• Nikki Miller

New Norms

Updated: Feb 26, 2021

2020 has been a year of change - some intentional and self-driven, some imposed and externally driven. In both cases, I notice a myriad of feelings - relief, curiosity, resistance, frustration and surrender. There are the obvious changes - pandemic, distance learning, zoom meetings versus in-person, ordering on-line versus going IN to a store, finding ways to exercise outside or in the home versus a gym and watching our country endure the wrath of a lot of loss. These are all changes that have come about externally forcing some internal reflection, to say the least. These changes have, for me, caused me to pause and ask myself what is MOST important in my life and at what speed do I want to live? As I reflect back to previous years or even the early part of 2020 I now see I was moving at lightening speed (unbeknownst to me) - going from place to place, appointment to appointment, activity to activity - always with an undercurrent of urgency. I didn't realize it at the time but this fast paced lifestyle came / comes with a cost. A big cost.

Last March, when distant learning started for my kids, restaurants closed, all of our therapies went virtual (both my kids are special needs and we had an array of therapies), grocery stores had limited hours and travel was almost non-existent, my nervous system seemed to relax. Who knew? It basically took everything shutting down for me to finally, finally relax. There was NO WHERE I/we had to be. What a relief that I didn't know I craved. It felt like a weight had been lifted from the ever present scheduling chaos that was constant in my brain. There was more open time to move slower with our days and take more time to focus on the things of MOST importance. I felt both scared to let go of the old 'ways' while also feeling more grounded and focused on what was in front of us as a family. We were and are forging a new way with new patterns and a better, more intentional lifestyle.

For me this change has been cathartic and enlightening. Instead of going to the gym, I took up hiking and home yoga (and am in best shape of my life and saving our family almost $400 per month). Instead of play dates (which aren't the easiest to plan when you have 2 special needs kiddos) - we now go on walks and stop by friends houses to talk in their front yards (so much easier and just as fulfilling). It's been a gift to spend more quality time with my husband for our weekly dates - instead of the movies (where we zoned out and barely spoke) we go on a lot more hikes, bike rides and as of lately massages (much more relaxing!). Don't get me wrong, I want the pandemic to end - it's tragic, unpredictable and fierce. However, I think there's really something magical about this slower lifestyle. It feels more grounded, intentional and there's a richness to it that I wasn't experiencing before with all the hurry and commitments.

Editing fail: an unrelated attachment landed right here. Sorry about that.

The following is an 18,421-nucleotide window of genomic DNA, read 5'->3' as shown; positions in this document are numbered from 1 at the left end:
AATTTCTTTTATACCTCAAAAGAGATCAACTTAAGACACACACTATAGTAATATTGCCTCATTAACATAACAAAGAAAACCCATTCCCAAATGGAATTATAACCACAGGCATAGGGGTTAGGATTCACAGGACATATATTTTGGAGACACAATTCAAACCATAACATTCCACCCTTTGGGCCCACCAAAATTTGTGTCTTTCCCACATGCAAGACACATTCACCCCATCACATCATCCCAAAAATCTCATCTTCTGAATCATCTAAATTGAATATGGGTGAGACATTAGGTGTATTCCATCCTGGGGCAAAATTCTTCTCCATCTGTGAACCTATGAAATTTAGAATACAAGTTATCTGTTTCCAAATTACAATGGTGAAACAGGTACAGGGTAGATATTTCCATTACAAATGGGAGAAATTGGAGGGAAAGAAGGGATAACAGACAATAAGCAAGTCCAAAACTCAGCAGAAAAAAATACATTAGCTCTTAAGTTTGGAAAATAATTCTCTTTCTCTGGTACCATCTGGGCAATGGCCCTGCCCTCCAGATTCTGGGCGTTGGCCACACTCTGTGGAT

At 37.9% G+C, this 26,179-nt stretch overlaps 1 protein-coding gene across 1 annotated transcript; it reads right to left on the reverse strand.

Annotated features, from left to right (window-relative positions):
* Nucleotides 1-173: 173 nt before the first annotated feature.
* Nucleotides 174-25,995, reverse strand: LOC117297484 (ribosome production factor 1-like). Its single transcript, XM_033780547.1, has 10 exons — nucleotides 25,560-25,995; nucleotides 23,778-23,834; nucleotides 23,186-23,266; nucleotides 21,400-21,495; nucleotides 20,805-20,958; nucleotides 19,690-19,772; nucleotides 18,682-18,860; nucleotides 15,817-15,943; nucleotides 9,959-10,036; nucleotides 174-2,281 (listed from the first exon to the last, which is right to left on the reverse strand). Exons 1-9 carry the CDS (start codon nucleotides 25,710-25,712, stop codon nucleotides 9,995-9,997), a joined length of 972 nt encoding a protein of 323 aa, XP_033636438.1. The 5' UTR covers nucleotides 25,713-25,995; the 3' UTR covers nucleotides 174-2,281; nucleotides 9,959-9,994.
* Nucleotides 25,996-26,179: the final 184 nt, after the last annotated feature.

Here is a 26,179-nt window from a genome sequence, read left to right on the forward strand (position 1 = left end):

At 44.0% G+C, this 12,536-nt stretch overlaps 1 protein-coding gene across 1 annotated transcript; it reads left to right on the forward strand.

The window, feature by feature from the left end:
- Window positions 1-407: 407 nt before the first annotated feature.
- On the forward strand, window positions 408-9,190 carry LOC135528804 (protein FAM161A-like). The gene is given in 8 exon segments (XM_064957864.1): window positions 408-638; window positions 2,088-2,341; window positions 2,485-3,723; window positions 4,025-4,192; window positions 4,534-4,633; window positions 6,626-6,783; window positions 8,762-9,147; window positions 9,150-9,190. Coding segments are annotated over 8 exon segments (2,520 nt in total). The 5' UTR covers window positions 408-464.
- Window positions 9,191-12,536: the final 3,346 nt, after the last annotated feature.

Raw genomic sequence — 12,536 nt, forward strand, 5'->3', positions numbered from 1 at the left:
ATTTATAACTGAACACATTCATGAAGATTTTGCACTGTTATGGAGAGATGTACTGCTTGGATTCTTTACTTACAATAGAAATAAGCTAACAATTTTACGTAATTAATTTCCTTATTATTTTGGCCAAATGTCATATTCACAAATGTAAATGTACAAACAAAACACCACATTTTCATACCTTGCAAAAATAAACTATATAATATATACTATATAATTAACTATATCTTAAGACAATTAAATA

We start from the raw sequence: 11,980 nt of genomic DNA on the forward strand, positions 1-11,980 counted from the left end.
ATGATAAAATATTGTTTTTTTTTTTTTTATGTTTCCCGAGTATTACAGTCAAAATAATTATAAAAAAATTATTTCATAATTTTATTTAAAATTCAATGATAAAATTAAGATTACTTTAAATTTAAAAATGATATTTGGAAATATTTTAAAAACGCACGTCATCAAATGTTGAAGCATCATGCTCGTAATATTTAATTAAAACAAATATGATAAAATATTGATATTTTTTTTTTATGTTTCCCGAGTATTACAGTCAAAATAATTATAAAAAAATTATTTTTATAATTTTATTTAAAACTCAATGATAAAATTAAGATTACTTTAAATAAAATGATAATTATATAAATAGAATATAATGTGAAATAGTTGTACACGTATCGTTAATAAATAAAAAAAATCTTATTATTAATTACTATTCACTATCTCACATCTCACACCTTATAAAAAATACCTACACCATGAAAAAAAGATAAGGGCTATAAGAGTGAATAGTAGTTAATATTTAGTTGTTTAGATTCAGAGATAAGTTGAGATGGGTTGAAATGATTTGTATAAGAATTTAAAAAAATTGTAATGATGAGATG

What will happen as things start to open up there is more choice? Will we all resume to a faster, busier way of life again? I wonder if we as a collective will all fall back into 'old ways' because it's comfortable and so easy to slide back or fall into the herd mentality..? I hope not. For today, I'm proceeding cautiously and paying more attention to my life and how I spend my time - life is short after all, I believe it's time to wake up to how we're spending it and at what pace. Food for thought :)

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